By substituting Eqs. (12) and (13) into Eqs. (3), (4), (5) and (6), they may be converted into the following forms; ##EQU9##

In Eq. (15), the terms representative of the leakages at variable orifices are dropped or neglected, and by the binominal theorem, Eq. (15) may be approximated into the following form; ##EQU10##

As is clear from Eq. (14), the flow characteristics of the servovalve exhibit two linear characteristics. The first nonlinear characteristic is expressed in terms of the product of the displacement xs of the spool and the load pressure pm whereas the second nonlinear characteristic is associated with a square root of a load pressure. Eq. (16) shows that the second nonlinear characteristic is linearly approximated. When a load pressure is small, Eq. (16) gives satisfactory approximations, but when a load pressure is high, the third terms must be added or Eq. (14) must be analyzed.

From Eqs. (14), (15) and (16), one has ##EQU11##

The negative sign - is used in the left side when xs >0 whereas the positive sign +, when x2< 0.

From Eqs. (9) and (17), one has ##EQU12##

Reconstructing Eq. (18), one has ##EQU13##

Eq. (19) shows the relationship between the displacement of the spool of the servovalve and the motion of the load or vibration table. Because of the integration characteristic of the cylinder, Eq. (19) is a differential equation of third order, and the coefficient of the second term of the left side is a function of xs. By substituting dx/dt=ν, one has ##EQU14##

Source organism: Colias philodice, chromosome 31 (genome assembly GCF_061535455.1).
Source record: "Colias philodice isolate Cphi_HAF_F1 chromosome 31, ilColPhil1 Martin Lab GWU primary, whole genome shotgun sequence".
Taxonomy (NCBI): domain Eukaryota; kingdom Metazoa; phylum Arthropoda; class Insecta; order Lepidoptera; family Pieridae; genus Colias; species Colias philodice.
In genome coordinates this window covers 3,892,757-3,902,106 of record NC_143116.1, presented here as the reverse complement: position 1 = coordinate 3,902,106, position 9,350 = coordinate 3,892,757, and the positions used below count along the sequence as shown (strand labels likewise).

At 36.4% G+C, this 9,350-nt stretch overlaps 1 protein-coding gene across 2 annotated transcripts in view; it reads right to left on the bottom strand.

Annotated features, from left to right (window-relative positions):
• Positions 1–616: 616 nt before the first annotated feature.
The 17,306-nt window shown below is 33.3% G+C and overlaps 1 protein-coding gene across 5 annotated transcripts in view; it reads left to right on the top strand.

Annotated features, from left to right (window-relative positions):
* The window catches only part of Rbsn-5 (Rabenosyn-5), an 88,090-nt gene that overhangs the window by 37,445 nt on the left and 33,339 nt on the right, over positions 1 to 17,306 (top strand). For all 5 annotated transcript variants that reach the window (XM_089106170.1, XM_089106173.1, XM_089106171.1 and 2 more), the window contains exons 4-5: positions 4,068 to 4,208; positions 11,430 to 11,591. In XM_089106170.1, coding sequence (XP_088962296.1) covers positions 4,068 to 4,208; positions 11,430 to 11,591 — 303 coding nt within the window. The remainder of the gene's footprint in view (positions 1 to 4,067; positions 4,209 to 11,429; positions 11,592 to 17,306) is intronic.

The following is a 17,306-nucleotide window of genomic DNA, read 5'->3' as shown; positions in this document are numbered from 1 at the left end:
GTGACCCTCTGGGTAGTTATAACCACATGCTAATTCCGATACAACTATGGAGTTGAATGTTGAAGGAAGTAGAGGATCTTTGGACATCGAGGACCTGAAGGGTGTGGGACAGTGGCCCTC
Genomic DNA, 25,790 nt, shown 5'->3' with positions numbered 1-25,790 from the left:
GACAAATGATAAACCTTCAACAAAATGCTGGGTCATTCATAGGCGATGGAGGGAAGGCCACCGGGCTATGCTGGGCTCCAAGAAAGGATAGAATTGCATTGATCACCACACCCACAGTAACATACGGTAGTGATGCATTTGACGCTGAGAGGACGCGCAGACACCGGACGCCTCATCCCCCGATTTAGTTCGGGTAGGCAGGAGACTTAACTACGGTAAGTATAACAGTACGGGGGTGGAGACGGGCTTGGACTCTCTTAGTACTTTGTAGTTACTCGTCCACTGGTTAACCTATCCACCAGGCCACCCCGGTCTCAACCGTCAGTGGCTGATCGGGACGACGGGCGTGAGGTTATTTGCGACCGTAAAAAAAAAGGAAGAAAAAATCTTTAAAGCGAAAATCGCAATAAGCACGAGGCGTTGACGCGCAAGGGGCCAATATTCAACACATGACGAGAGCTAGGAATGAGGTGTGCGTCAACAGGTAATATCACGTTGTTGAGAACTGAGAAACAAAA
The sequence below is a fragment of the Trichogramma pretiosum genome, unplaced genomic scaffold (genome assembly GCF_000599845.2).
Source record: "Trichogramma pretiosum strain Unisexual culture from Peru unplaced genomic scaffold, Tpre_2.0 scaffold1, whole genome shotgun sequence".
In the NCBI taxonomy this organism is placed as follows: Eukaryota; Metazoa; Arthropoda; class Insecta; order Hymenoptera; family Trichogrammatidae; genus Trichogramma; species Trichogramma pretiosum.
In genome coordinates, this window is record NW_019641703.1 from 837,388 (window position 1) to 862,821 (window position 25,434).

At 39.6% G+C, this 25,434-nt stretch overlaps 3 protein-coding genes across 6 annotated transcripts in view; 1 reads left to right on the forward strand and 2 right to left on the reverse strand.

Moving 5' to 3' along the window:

Eq. (20) is an equation of a forced oscillation with one degree of freedom. From Eq. (20), a damping coefficient of this system is ##EQU15##

The inventors therefore considers that because the damping coefficient is a function of the displacement of the spool, distortions are introduced.

Therefore it follows that distortions may be eliminated when a correction or compensation system for maintaining a damping coefficient constant independently of the displacement of the spool. For this purpose, an acceleration feed back compensation expressed by ##EQU16## is introduced into Eq. (20). Then, the damping coefficient becomes ##EQU17## Now the damping coefficient is constant. In other words, the cause for introducing distortions may be eliminated so that the waveforms may be improved to a higher degree of accuracy.